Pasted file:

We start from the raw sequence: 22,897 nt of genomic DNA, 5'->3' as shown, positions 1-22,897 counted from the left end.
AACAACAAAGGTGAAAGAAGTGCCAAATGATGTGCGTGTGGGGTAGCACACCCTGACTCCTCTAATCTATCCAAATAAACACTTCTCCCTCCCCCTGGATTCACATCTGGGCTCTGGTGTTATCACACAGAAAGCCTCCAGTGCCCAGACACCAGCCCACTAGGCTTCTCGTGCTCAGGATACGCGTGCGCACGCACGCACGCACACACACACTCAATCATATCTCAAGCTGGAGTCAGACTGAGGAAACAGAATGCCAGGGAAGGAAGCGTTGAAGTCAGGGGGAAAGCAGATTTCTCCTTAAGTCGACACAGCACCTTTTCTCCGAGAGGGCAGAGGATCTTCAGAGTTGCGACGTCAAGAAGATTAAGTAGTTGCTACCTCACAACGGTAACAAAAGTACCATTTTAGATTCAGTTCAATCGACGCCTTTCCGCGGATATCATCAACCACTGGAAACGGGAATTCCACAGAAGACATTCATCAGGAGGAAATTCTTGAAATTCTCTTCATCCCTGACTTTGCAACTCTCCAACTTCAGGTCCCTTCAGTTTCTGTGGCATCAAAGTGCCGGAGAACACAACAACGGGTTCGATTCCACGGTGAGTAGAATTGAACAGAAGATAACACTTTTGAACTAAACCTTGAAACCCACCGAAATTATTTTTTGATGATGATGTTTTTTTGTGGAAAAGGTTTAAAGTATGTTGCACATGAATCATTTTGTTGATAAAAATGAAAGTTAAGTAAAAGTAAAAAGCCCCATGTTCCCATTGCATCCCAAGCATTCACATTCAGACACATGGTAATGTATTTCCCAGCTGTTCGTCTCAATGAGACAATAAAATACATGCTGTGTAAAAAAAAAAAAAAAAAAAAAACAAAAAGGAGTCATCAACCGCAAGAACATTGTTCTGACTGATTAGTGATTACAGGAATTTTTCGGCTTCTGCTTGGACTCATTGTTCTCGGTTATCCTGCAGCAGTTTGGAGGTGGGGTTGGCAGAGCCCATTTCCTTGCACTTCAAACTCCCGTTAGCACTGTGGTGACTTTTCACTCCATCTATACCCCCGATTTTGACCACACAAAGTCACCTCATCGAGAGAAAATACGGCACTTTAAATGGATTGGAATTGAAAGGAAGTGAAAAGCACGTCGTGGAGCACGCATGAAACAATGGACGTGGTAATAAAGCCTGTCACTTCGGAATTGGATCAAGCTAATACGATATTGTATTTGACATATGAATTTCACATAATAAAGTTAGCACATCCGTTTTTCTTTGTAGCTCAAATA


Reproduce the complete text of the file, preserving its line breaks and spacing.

We start from the raw sequence: 22,897 nt of genomic DNA, 5'->3' as shown, positions 1-22,897 counted from the left end.
AACAACAAAGGTGAAAGAAGTGCCAAATGATGTGCGTGTGGGGTAGCACACCCTGACTCCTCTAATCTATCCAAATAAACACTTCTCCCTCCCCCTGGATTCACATCTGGGCTCTGGTGTTATCACACAGAAAGCCTCCAGTGCCCAGACACCAGCCCACTAGGCTTCTCGTGCTCAGGATACGCGTGCGCACGCACGCACGCACACACACACTCAATCATATCTCAAGCTGGAGTCAGACTGAGGAAACAGAATGCCAGGGAAGGAAGCGTTGAAGTCAGGGGGAAAGCAGATTTCTCCTTAAGTCGACACAGCACCTTTTCTCCGAGAGGGCAGAGGATCTTCAGAGTTGCGACGTCAAGAAGATTAAGTAGTTGCTACCTCACAACGGTAACAAAAGTACCATTTTAGATTCAGTTCAATCGACGCCTTTCCGCGGATATCATCAACCACTGGAAACGGGAATTCCACAGAAGACATTCATCAGGAGGAAATTCTTGAAATTCTCTTCATCCCTGACTTTGCAACTCTCCAACTTCAGGTCCCTTCAGTTTCTGTGGCATCAAAGTGCCGGAGAACACAACAACGGGTTCGATTCCACGGTGAGTAGAATTGAACAGAAGATAACACTTTTGAACTAAACCTTGAAACCCACCGAAATTATTTTTTGATGATGATGTTTTTTTGTGGAAAAGGTTTAAAGTATGTTGCACATGAATCATTTTGTTGATAAAAATGAAAGTTAAGTAAAAGTAAAAAGCCCCATGTTCCCATTGCATCCCAAGCATTCACATTCAGACACATGGTAATGTATTTCCCAGCTGTTCGTCTCAATGAGACAATAAAATACATGCTGTGTAAAAAAAAAAAAAAAAAAAAAACAAAAAGGAGTCATCAACCGCAAGAACATTGTTCTGACTGATTAGTGATTACAGGAATTTTTCGGCTTCTGCTTGGACTCATTGTTCTCGGTTATCCTGCAGCAGTTTGGAGGTGGGGTTGGCAGAGCCCATTTCCTTGCACTTCAAACTCCCGTTAGCACTGTGGTGACTTTTCACTCCATCTATACCCCCGATTTTGACCACACAAAGTCACCTCATCGAGAGAAAATACGGCACTTTAAATGGATTGGAATTGAAAGGAAGTGAAAAGCACGTCGTGGAGCACGCATGAAACAATGGACGTGGTAATAAAGCCTGTCACTTCGGAATTGGATCAAGCTAATACGATATTGTATTTGACATATGAATTTCACATAATAAAGTTAGCACATCCGTTTTTCTTTGTAGCTCAAATA